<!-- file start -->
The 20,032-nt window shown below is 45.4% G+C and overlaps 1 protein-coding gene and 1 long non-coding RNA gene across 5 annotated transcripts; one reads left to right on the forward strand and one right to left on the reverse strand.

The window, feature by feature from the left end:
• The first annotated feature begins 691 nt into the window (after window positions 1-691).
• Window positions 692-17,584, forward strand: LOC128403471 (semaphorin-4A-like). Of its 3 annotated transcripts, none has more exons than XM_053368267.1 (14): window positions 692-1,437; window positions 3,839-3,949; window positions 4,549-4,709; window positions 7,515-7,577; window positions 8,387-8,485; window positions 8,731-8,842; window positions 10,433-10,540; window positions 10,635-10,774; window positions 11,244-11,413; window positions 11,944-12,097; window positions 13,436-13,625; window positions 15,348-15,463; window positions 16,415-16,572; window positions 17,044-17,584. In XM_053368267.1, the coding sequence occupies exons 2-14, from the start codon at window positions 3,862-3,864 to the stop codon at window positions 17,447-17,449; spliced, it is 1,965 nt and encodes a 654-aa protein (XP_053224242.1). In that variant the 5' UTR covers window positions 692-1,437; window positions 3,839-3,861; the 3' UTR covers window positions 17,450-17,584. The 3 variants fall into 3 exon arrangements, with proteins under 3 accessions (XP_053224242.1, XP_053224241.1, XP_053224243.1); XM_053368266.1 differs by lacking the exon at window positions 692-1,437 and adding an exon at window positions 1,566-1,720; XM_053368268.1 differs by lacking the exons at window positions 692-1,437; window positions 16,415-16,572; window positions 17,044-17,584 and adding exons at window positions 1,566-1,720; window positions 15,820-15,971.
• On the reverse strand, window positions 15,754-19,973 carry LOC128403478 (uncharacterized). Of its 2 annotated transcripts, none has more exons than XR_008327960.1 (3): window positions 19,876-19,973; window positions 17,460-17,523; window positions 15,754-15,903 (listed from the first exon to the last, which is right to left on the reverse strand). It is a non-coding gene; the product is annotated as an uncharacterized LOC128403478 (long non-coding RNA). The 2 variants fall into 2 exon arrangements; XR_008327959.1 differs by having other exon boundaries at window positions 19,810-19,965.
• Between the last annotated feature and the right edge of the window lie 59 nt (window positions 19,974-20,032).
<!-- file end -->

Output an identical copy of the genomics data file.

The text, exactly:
The 20,032-nt window shown below is 45.4% G+C and overlaps 1 protein-coding gene and 1 long non-coding RNA gene across 5 annotated transcripts; one reads left to right on the forward strand and one right to left on the reverse strand.

The window, feature by feature from the left end:
• The first annotated feature begins 691 nt into the window (after window positions 1-691).
• Window positions 692-17,584, forward strand: LOC128403471 (semaphorin-4A-like). Of its 3 annotated transcripts, none has more exons than XM_053368267.1 (14): window positions 692-1,437; window positions 3,839-3,949; window positions 4,549-4,709; window positions 7,515-7,577; window positions 8,387-8,485; window positions 8,731-8,842; window positions 10,433-10,540; window positions 10,635-10,774; window positions 11,244-11,413; window positions 11,944-12,097; window positions 13,436-13,625; window positions 15,348-15,463; window positions 16,415-16,572; window positions 17,044-17,584. In XM_053368267.1, the coding sequence occupies exons 2-14, from the start codon at window positions 3,862-3,864 to the stop codon at window positions 17,447-17,449; spliced, it is 1,965 nt and encodes a 654-aa protein (XP_053224242.1). In that variant the 5' UTR covers window positions 692-1,437; window positions 3,839-3,861; the 3' UTR covers window positions 17,450-17,584. The 3 variants fall into 3 exon arrangements, with proteins under 3 accessions (XP_053224242.1, XP_053224241.1, XP_053224243.1); XM_053368266.1 differs by lacking the exon at window positions 692-1,437 and adding an exon at window positions 1,566-1,720; XM_053368268.1 differs by lacking the exons at window positions 692-1,437; window positions 16,415-16,572; window positions 17,044-17,584 and adding exons at window positions 1,566-1,720; window positions 15,820-15,971.
• On the reverse strand, window positions 15,754-19,973 carry LOC128403478 (uncharacterized). Of its 2 annotated transcripts, none has more exons than XR_008327960.1 (3): window positions 19,876-19,973; window positions 17,460-17,523; window positions 15,754-15,903 (listed from the first exon to the last, which is right to left on the reverse strand). It is a non-coding gene; the product is annotated as an uncharacterized LOC128403478 (long non-coding RNA). The 2 variants fall into 2 exon arrangements; XR_008327959.1 differs by having other exon boundaries at window positions 19,810-19,965.
• Between the last annotated feature and the right edge of the window lie 59 nt (window positions 19,974-20,032).